(3 Oct 2013)
Another interesting day full of discussions and constructive debates at the Renewable Energy World Asia Conference 2013 held in Bangkok.
The day opened with a plenary discussion titled 'Utility Perspectives on the challenges & opportunities in the Asia renewable sector' that was chaired by Heather Johnstone, Chief Editor at PEi Penwell International. Unfortunately, 3 of the 5 speakers did not turn up and hence the session was a bit empty on worthwhile content that was planned. Dr Suthep Chimklai, Assistant Governor-Planning at EGAT Thailand, gave a rather long (time filling) overview of the renewable energy outlook and potential in Thailand and ASEAN countries. Notably Solar has got a strong push in Thailand with the Rooftop PV (200 MW) and community PV (800 MW) programs. He also explained that residential rooftop installations have fallen short behind targets (only 5% taken up), while commercial rooftop programs are fully subscribed. The second speaker, Er. Polycarp HF Wong from Sarawak Energy gave a perspective on hydro power in Sarawak region of Malaysia where remarkably a 52% of the electricity generation is by hydro power.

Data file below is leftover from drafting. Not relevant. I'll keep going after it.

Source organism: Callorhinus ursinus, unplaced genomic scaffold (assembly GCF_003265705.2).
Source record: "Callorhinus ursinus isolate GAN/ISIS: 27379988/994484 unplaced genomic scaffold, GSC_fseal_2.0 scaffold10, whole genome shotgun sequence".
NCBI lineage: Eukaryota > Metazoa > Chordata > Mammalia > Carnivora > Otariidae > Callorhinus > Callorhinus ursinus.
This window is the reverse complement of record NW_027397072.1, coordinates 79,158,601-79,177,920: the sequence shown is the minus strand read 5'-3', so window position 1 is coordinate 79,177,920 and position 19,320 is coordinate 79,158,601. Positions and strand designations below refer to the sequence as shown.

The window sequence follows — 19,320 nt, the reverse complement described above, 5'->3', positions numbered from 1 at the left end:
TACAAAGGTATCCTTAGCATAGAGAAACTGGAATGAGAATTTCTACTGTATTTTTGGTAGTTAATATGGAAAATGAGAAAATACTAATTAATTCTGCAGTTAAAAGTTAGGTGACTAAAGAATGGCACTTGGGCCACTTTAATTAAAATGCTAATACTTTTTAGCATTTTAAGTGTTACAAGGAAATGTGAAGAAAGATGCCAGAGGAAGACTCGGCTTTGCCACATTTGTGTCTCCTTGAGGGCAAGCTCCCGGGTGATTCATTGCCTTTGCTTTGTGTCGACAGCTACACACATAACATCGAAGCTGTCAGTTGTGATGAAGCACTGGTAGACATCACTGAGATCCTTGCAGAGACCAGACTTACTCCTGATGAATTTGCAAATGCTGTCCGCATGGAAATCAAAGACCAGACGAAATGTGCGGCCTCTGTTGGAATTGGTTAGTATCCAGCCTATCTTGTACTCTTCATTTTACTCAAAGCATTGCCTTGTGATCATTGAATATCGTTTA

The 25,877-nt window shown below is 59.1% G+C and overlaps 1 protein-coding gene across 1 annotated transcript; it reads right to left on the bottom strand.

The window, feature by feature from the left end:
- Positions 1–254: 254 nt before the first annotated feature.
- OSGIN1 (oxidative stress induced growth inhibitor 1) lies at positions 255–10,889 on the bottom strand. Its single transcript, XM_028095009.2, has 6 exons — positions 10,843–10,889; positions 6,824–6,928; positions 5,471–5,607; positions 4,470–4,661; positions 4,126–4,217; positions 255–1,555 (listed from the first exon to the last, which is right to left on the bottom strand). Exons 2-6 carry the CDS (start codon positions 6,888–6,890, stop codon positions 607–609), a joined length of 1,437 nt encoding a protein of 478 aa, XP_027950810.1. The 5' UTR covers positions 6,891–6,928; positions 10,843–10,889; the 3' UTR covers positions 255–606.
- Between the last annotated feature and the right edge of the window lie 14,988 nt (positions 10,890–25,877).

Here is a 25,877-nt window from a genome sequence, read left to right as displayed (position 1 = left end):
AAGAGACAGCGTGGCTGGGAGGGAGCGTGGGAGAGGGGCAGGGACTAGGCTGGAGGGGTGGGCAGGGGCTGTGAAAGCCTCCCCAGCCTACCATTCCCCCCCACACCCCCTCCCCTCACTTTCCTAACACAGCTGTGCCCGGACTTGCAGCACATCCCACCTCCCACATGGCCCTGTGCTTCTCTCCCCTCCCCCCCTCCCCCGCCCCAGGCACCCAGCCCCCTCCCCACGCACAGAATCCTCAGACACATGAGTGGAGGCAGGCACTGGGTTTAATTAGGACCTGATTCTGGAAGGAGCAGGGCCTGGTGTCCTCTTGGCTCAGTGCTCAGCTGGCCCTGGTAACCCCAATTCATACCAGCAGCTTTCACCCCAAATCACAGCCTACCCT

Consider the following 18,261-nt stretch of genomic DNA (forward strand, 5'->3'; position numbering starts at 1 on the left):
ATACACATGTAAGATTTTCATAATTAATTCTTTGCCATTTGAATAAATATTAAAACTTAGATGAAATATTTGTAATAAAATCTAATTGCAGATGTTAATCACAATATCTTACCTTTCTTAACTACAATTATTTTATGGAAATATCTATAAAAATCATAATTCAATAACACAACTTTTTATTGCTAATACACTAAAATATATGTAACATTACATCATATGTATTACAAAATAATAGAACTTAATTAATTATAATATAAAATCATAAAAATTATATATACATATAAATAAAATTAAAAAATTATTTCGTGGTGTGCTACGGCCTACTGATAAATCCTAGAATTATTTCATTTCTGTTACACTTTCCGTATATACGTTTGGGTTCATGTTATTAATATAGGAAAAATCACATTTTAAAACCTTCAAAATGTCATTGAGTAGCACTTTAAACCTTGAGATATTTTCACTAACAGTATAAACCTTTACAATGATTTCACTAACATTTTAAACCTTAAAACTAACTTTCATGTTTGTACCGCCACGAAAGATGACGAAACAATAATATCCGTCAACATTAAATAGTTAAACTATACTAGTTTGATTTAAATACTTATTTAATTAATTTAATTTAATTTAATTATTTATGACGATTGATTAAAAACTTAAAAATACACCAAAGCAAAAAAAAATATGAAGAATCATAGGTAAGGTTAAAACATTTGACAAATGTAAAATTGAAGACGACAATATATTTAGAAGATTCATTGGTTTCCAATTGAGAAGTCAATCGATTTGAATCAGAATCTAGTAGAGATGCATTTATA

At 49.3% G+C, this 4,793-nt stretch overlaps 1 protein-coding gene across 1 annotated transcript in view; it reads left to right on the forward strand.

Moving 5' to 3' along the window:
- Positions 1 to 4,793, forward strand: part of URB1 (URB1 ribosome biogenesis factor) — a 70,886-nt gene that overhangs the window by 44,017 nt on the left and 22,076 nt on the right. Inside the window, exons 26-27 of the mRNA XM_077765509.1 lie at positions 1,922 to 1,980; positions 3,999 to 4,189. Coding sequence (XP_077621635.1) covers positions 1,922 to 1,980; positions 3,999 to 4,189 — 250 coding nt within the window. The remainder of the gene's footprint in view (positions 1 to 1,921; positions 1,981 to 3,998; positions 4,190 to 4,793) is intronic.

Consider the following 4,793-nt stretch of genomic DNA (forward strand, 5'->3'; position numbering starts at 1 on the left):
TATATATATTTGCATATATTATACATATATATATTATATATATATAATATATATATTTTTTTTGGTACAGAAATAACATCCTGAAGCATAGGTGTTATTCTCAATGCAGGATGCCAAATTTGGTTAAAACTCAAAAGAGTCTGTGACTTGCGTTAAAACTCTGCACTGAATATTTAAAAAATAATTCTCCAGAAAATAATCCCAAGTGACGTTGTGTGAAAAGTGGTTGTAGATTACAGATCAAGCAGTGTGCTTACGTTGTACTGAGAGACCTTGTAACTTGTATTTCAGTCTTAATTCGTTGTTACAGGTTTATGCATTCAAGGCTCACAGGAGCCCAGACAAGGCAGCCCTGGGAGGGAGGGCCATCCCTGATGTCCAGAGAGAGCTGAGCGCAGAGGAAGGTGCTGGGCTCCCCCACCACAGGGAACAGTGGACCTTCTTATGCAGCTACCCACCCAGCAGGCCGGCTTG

The second session in the morning (in Track-1) was about “Money Talk- Financing Asia’s Renewable Energy Growth”. This session was chaired by Alan Dale-Gonzales, Executive Director at Full Advantage in Thailand. The first Speaker was Mark Fogarty, Director at REEEP International. He emphasized the importance of public-private partnership in meeting the financial goal for renewable growth and advocated that the private sector should account for 80% or more of the financial requirements. The next speaker Mr. Han Meng Chan, Founding partner at Nature Elements Capital from China, spoke about challenges for project financing inMyanmar. He described Myanmar as the “last frontier in Asia” in which the development has frozen in time for 30 years with about 25% electrification rate. There are large infrastructure needs in Myanmar that require large foreign investment as the private sector is not developed there and if there is no urgent foreign investment to tackle the power project financing, the country will take a very long time to catch up. The banking sector was represented by Mr Robert Todd, Director of Resources and Energy Group at HSBC in Hong Kong. He noted that regulations are the key enabler to mobilize finance and that can be seen to be going well recently in India, China (solar targets of 35GW), Thailand (renewable supporting programs), Japan (Feed-in-tariff last year) and Australia. He also observed that solar has seen a good positive growth and there is a huge capital required to finance the investments. When speakers were asked to choose a country to go to for renewable investments, they chose India, Philippines, Myanmar and Thailand for various reasons such as strong regulatory support and growth potential.